Classroom Management

The following are root metaphors for teaching from “Teaching a Composition Class: Combine and Conquer,” chapter 5 in Writing Relationships: What Really Happens in the Composition Classroom by Lad Tobin:

1. The teacher as performer, the class as audience
-emphasizing the use of humor in the classroom
-keeping the class from disengaging through boredom

2. The teacher as dinner party host, the students as guests
-emphasizing the role of the teacher in making the class comfortable for the students
-keeping the class lively and involved

3. The teacher as the parent, the student as the child
-emphasizing the care and concern of the teacher

4. The teacher as a preacher, the class as a congregation
-emphasizing the wisdom and inspirational aspect of teaching

The following notes are taken from the chapter “Nightmares”:

Scenarios that teachers may face when managing the classroom:

1. When no one does the reading
-give quizzes
-make the students accountable for the reading in their homework

2. When students challenge your authority
-establish productive relationships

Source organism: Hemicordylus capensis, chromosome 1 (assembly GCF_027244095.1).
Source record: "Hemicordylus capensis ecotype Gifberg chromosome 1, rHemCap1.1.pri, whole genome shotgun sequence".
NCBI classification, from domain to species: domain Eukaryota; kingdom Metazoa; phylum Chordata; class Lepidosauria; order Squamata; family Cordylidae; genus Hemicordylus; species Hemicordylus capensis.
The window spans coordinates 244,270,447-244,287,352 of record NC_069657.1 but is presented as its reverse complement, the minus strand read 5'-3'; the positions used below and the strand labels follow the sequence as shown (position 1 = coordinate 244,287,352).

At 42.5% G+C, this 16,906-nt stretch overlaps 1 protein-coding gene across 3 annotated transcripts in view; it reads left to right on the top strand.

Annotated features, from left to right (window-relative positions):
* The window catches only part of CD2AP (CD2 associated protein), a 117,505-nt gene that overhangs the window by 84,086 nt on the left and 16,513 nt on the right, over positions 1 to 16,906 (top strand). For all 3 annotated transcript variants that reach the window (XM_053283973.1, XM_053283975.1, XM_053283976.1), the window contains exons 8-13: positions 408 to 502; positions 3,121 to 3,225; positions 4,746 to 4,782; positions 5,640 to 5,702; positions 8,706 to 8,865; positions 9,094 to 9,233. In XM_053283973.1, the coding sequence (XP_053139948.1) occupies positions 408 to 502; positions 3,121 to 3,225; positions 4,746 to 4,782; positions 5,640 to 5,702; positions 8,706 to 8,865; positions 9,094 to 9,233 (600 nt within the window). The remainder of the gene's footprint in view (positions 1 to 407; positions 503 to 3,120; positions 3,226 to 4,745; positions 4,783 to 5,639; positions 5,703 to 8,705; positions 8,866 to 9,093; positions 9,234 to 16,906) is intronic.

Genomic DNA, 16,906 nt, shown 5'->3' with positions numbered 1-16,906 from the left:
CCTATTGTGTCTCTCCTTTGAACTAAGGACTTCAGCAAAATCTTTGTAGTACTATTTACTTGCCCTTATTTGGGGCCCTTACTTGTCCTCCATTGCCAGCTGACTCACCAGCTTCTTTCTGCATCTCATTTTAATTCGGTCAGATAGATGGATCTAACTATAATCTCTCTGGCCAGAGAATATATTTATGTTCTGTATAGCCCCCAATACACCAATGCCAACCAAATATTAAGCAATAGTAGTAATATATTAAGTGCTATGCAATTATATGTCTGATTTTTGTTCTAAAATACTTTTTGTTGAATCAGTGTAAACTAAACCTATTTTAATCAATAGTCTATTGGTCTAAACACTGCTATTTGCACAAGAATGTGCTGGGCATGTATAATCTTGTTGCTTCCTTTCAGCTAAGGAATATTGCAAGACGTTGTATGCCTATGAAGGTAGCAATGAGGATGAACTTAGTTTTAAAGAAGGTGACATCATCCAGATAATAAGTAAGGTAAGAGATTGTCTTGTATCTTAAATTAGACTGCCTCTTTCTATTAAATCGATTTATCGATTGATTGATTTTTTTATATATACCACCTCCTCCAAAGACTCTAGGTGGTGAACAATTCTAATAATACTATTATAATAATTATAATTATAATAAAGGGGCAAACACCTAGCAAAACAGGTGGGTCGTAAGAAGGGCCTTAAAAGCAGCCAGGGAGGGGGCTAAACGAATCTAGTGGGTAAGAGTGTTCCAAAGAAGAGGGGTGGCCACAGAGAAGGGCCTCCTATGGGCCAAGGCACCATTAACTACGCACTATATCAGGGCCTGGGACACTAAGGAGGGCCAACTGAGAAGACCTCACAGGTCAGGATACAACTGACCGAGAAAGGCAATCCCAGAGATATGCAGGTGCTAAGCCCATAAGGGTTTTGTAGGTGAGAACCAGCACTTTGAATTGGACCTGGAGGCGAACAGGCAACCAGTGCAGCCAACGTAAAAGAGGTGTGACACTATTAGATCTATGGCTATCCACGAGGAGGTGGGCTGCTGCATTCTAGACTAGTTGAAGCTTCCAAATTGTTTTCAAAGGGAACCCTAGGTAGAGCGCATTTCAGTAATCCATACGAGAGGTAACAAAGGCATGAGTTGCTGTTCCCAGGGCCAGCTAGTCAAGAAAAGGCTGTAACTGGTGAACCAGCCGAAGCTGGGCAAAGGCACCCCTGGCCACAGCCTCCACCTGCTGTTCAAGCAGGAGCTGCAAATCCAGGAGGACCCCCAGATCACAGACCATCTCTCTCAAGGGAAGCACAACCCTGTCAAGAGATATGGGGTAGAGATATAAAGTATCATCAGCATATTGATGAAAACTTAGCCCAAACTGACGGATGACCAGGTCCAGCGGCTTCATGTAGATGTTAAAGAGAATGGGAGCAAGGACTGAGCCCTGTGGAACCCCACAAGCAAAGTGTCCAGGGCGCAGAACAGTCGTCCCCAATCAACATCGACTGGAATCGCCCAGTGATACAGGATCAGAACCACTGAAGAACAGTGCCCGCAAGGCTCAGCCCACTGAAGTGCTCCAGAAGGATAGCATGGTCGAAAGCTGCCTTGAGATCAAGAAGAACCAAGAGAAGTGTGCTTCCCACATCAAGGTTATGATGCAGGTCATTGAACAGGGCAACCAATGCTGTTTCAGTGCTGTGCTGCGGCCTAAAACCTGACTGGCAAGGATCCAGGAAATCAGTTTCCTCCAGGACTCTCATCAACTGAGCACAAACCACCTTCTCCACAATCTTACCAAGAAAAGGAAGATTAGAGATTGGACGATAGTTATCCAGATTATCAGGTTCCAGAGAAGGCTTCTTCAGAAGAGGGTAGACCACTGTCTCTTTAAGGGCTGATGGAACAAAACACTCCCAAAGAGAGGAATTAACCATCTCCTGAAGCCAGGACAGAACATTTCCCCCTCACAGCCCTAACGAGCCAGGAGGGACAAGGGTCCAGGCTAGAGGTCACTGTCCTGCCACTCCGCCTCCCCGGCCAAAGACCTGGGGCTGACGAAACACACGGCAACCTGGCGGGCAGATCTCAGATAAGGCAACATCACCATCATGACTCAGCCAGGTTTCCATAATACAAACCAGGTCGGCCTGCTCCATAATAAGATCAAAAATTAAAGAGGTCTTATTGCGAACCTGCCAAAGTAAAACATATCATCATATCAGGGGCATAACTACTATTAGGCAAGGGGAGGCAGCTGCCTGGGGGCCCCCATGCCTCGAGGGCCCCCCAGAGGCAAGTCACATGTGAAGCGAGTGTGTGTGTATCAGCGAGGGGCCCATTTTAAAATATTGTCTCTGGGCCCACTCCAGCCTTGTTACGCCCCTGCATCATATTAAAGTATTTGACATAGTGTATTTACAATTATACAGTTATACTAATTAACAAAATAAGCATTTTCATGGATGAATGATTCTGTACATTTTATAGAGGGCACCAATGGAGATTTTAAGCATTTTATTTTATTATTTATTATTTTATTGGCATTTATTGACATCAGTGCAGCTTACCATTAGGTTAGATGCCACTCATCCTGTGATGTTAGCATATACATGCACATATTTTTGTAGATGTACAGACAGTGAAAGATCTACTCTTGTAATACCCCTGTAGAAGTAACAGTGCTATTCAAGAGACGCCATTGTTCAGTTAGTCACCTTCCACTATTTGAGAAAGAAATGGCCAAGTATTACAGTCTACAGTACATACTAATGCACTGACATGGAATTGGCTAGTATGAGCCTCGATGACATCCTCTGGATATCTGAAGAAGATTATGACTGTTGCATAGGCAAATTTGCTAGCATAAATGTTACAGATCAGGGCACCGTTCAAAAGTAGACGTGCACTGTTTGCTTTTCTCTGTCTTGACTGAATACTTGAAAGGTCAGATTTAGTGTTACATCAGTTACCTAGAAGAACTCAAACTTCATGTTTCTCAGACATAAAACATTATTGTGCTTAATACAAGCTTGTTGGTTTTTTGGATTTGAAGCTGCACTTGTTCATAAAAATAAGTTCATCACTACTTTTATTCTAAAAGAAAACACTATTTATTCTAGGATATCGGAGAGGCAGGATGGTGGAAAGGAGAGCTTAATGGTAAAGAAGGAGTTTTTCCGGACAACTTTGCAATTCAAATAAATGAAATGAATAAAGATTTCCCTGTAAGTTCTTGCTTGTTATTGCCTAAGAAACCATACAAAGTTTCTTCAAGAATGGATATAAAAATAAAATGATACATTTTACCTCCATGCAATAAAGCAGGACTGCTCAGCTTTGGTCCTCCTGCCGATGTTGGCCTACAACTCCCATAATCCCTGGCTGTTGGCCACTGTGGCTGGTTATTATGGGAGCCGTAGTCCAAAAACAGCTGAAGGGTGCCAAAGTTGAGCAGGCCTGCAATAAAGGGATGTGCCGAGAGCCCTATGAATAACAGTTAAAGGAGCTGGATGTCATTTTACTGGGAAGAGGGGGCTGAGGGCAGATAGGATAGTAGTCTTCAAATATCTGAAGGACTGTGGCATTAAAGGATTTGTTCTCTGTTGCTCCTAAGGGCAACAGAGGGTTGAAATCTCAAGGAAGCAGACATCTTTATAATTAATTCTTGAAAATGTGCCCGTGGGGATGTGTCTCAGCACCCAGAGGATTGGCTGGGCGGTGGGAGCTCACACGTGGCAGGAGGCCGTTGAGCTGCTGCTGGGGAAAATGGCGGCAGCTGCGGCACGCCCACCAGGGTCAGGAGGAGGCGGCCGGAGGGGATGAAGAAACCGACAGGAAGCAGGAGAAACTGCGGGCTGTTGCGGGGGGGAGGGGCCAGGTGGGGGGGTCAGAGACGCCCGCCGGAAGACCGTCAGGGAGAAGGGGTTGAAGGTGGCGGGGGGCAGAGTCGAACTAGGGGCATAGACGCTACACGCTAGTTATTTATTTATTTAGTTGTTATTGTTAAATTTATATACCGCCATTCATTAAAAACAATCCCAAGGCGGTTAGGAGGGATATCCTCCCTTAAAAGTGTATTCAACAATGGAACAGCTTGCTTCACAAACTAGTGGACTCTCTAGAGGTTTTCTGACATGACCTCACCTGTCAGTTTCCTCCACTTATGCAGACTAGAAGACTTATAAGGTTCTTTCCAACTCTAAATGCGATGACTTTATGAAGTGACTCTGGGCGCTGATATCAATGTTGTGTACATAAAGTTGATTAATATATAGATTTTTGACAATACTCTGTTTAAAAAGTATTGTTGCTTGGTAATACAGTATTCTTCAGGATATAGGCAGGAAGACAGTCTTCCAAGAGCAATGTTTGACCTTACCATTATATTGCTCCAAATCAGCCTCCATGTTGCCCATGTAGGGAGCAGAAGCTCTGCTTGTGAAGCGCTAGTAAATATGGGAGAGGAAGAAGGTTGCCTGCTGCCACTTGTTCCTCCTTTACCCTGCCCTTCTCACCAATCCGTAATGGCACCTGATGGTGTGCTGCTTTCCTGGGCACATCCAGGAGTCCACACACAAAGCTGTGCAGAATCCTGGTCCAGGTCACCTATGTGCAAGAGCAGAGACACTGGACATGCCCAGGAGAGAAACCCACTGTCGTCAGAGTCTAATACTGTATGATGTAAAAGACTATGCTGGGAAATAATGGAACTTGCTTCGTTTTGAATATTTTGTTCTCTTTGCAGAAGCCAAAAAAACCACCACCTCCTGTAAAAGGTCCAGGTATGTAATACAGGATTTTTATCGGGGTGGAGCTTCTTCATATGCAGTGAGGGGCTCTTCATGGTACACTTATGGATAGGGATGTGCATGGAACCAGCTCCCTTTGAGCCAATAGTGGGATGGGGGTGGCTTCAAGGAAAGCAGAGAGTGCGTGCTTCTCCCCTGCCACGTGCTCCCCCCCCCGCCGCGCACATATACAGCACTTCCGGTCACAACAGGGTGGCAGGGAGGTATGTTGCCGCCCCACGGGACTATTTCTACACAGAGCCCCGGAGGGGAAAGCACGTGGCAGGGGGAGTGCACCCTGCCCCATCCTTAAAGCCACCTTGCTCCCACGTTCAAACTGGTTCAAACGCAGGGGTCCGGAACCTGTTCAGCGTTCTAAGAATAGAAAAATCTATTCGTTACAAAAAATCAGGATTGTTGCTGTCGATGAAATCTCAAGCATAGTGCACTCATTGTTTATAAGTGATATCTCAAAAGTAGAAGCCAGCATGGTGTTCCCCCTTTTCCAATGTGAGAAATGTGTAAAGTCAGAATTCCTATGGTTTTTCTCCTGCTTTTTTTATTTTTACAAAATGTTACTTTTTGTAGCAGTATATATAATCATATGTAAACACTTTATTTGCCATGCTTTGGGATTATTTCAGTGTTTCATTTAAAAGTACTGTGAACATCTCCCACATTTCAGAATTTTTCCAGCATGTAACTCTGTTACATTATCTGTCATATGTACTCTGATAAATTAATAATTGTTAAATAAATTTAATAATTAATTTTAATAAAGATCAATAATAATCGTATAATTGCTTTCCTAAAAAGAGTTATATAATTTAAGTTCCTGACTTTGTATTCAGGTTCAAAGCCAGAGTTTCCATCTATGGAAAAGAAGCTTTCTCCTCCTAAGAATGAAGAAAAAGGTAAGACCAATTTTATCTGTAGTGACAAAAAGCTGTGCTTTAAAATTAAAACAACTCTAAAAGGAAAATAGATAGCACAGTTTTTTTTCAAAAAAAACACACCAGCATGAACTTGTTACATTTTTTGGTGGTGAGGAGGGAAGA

-learn student names
-get the class involved
-give yourself time to think
-diffuse the situation with humor
-remember to be firm
-consider confronting the student one-on-one
-use e-mail for documentation
-try starring at the student
-go to your supervisor

3. When you end up with too much or too little time
-the students can always do writing activities
-have the students always work on paper-directed work (working toward their assignment)

4. When the class in un-engaged
-write first
-wait – don’t answer your own questions
-go around the room or circle
-use small group work
-cold call on individuals
-allow students to use alternative modes of expression

5. When their papers are bad
-remember that student’s writing will not change right away
-make sure that the prompt is good
-try changing your focus

6. When you are accused by a student
-take notes
-get help
-realize that it can happen to everyone

7. When a student plagiarizes
-try to prevent plagiarism by:
-monitoring student papers
-collecting preliminary work
-discussing plagiarism as a class
-get help
-follow the university guidelines

The following notes are taken from “A Question of Authority: Dealing with Disruptive Students,” by Jennifer Meta Robinson:

1. Make sure the students understand your expectations and policies on the first day.
2. Learn student names, walk around and use body language to maintain “immediacy.”
3. Encourage active learning in the classroom.
4. Listen to students and get feedback from the class.
5. Have clear grading criteria.
6. Make sure that you exhibit self-esteem


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